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Cetaceans Keep an Eye Open

Example of cetaceans


Cetaceans Keep an Eye Open

By Alexandra Gros

In cetaceans—unlike in other mammals—breathing is a voluntary action that involves returning regularly to the surface. Sperm whales take naps in vertical position, and when dolphins sleep, half of their brain stays awake. How exactly are they able to do this?

Sleep is a vital physiological function involved in memory, awareness, and forgetfulness, to mention only its cognitive roles. It consists of three phases: light slow-wave, deep slow-wave, paradoxical or REM (rapid eye movement) sleep. However, certain marine mammals, including cetaceans (whales and dolphins) are exceptions when it comes to sleeping patterns.

Unihemispheric sleep

Sleep can be studied from a behavioral perspective through the observation of external signs (posture, immobility, eyes, etc.), and also by recording physiological or cerebral parameters (electroencephalography, electrooculography, magnetoencephalography, breathing frequency, temperature). The recording of all these parameters makes it possible to distinguish sleep, wakefulness, and the various phases of sleep.

This biological phenomenon has been studied in certain cetaceans, including the common dolphin, porpoise, Amazon river dolphin, pilot whale and beluga whale.1 John Lilly was the first to experimentally study dolphins, starting in 1964. He observed that these mammals sleep with one eye open. This research was later extended to five species of cetaceans. Mainly conducted on animals in captivity, it showed that sleep is most often unihemispheric, which means that it produces slow waves in one cerebral hemisphere, while the other shows rapid waves typical of wakefulness (figure 1). Sleep periods thus alternate between the two hemispheres, but each one gets the same amount of sleep overall.

Examples of electroencephalograms showing the frequency of slow waves in a porpoise and a dolphin specific to unihemispheric sleep: the sleep periods (in red and green) alternate between the left and right hemispheres of the brain. Adapted from Lyamin et al., 2008.
A. GROS – adapté de Lyamin et al., 2008


How do cetaceans sleep?

Studies on cetaceans in captivity show that they sleep for periods of less than one hour, about ten times a day (five periods per hemisphere). Slow-wave phases account for 70 to 90% of total sleep. The duration of sleep and of each different period varies between individuals and species, but also as a function of the environment. In captivity, rest or sleep phases occur mainly at night and sometimes in the afternoon. Under these conditions, their distribution over the day is probably affected by feeding times and human activity. In the natural environment, sleep and wakefulness periods seem to be related to the availability of food in the daytime, diurnal and seasonal migrations, weather conditions and social behaviors. Circadian rhythms in cetaceans are thus influenced by many external factors.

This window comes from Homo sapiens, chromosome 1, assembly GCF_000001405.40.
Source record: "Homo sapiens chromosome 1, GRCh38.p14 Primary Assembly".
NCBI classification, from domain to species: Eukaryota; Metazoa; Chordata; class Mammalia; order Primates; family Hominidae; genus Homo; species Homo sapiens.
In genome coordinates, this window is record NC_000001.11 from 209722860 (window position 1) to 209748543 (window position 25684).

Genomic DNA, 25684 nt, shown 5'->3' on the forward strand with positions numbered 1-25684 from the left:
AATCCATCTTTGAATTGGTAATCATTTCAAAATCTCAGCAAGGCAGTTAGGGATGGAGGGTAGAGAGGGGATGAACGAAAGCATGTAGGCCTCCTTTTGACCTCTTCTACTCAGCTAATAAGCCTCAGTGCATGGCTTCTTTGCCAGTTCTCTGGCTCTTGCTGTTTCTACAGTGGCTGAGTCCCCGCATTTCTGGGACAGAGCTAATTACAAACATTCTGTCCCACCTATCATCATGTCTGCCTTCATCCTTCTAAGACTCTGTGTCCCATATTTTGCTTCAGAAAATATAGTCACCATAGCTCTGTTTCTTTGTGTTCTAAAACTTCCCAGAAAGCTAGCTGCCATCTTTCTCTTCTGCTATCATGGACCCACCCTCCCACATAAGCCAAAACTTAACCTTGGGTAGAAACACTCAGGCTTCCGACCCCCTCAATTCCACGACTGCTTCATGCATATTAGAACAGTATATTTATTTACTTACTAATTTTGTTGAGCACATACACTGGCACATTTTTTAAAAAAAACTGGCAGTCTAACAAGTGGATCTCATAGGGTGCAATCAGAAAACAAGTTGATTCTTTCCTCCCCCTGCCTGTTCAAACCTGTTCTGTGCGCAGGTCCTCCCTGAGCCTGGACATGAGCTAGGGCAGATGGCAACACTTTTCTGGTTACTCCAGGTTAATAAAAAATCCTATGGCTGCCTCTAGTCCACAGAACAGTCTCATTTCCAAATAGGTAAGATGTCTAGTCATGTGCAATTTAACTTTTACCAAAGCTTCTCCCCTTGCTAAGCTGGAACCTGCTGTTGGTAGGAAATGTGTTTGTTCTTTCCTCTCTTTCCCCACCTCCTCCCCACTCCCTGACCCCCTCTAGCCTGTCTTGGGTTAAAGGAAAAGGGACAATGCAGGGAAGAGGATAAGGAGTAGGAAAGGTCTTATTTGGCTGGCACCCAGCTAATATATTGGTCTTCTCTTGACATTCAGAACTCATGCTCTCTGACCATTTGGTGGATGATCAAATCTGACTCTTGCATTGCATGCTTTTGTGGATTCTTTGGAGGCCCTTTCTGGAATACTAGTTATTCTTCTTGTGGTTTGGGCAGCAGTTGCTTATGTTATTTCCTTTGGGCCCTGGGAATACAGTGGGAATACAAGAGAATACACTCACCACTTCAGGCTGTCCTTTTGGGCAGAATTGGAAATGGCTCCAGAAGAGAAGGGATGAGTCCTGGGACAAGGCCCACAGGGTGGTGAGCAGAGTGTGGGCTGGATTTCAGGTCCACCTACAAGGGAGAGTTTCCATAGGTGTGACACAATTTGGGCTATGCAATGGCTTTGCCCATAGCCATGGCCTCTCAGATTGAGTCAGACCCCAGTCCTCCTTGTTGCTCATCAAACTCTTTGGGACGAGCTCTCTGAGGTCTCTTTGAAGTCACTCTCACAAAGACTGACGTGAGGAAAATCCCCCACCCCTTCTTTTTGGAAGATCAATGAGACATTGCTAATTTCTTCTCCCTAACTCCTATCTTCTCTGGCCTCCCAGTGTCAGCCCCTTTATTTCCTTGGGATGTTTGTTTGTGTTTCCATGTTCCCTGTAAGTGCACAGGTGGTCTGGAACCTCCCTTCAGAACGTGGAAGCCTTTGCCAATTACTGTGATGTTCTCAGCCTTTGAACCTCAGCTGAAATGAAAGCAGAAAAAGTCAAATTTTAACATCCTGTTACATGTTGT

It is common to see sleeping cetaceans with one eye open and the other shut. Even if this behavior is not strictly linked with sleep, there is a clear relationship between the two when sleep phases are long. During resting periods, small cetaceans are often seen swimming slowly and continuously. This is the case in several species of porpoise and dolphin. In aquariums, this slow swimming always takes place in the same direction (clockwise or anti-clockwise), and does not depend on which hemisphere is inactive. In the wild, however, it seems that cetaceans swim slowly in one direction, either close to the surface, or sometimes, more surprisingly, in deep water. Floating is also observed among large cetaceans during sleep phases. The animals remain still at the surface, with periodic breathing and slow tail movements. Killer whales or certain large cetaceans can stay this way for around an hour or more, with a low breathing rate. Researchers also observed motionless sperm whales close to the surface in the open sea, positioned either horizontally or vertically (figure 3). These different postures vary not only between species but also between sleep periods. In any case, cetaceans do not remain motionless for very long and it is not unusual to observe synchronized behavior in a group of animals.

Sperm whales asleep in the vertical position. A study by Miller et al. in 2008 showed that sperm whales mainly sleep in this position during the day, with both eyes closed. This position is rare however and appears to be mostly for short naps (7% of sleep time).


The advantages of keeping an eye open